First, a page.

Weekly Message from T. J.

A Common Heart

Those of you who were present at my ordination might remember the sermon that was delivered by Rev. Christopher Mathewson. He is a childhood friend of mine. But before he was a friend, he wasn’t. Let’s just say that one swim class my freshman year of high school held a pretty painful scenario of ridicule between Chris, a lean, athletic guy, and myself, who was not. Over the ensuing years together in high school, we became closer and saw past this painful introduction. And today his is among the souls closest to my heart.

Today Rev. Chris is a pastor at a church in Pittsburgh. We spoke yesterday about how he and his young family are all holding up in light of the shockwaves of grief reverberating there. And he shared that a boy in his son’s class lost three relatives in the shooting. And he shared that he wept in church that Sunday. And he shared about the multitudes gathering round a rally cry of peace at an interfaith gathering he attended.

Centuries and centuries ago the temple in Jerusalem was destroyed by the Roman army. This event in year 70 of the Common Era was a true catastrophe. It influenced the very heart of Judaism. When the Rabbi of the Jerusalem temple was taken to safety by a family member in an activist group who moved swiftly to preserve his life, he looked at the remains of the temple, at the sanctuary, and discerned in time that it was another sanctuary, a deeper more private place, that would henceforth hold the worship life of the Jewish people. He said that the new temple would be rebuilt in every Jewish person’s heart.

Though Jewish temples now mark the entire face of the globe, our forebears’ message of inviting communion with the divine into our own selves, into the bodies that house our souls, is just one of the manifold ways the minds of Jewish thinkers, Jewish believers, Jewish heroes have helped to shape the very ways we love one another as members of the human family. An attack on a Jewish temple and the sacred bodies of our family members is an attack on humanity—not only metaphorically, but factually and historically.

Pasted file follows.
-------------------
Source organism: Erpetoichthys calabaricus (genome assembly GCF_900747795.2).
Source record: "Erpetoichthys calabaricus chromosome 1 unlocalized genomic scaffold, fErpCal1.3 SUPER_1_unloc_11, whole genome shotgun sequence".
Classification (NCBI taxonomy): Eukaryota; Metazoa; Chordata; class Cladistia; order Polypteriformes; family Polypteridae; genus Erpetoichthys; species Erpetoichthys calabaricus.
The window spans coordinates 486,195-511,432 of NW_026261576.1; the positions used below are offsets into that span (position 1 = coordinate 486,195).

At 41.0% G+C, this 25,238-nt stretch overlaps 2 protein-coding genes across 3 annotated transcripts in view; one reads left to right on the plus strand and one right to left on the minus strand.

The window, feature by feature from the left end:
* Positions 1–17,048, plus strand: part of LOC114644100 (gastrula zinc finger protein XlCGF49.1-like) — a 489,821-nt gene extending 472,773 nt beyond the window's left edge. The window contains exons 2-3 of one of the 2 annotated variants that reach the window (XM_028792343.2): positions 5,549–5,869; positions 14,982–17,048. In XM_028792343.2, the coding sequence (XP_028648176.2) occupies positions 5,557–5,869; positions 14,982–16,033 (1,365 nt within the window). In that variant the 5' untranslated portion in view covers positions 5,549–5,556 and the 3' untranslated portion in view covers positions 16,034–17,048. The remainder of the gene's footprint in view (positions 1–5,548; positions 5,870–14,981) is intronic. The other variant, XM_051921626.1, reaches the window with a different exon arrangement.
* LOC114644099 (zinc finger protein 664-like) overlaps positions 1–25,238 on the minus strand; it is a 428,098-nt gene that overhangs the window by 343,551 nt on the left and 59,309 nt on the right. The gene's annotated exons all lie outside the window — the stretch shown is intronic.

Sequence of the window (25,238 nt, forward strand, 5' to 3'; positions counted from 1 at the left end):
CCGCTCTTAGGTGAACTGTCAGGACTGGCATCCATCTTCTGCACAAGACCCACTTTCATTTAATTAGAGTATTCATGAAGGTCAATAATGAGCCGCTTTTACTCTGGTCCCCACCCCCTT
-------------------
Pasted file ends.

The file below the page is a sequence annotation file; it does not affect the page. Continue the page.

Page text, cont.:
It was at Thanksgiving time our senior year when after a pick-up game of football in the drifting snow, Christopher invited me to his home. There we talked longer than we ever had before…in the hot tub. The warmth of the water and the laughter I knew in the conversation melted the chill from years before when my body was the object of his mocking attack. And it just kept melting into the tears we shed together over lo, these many years—tears of struggle at all life has shown us, tears of pain at all that life has taken from us, and yet still tears of joy that seem somehow to stream the very walls of our hearts at times, overflowing with the blessed assurance of the sanctity we find in one another’s hearts.

And may it always be so.

Rev. T. J.
minister@unitariansofhi.org

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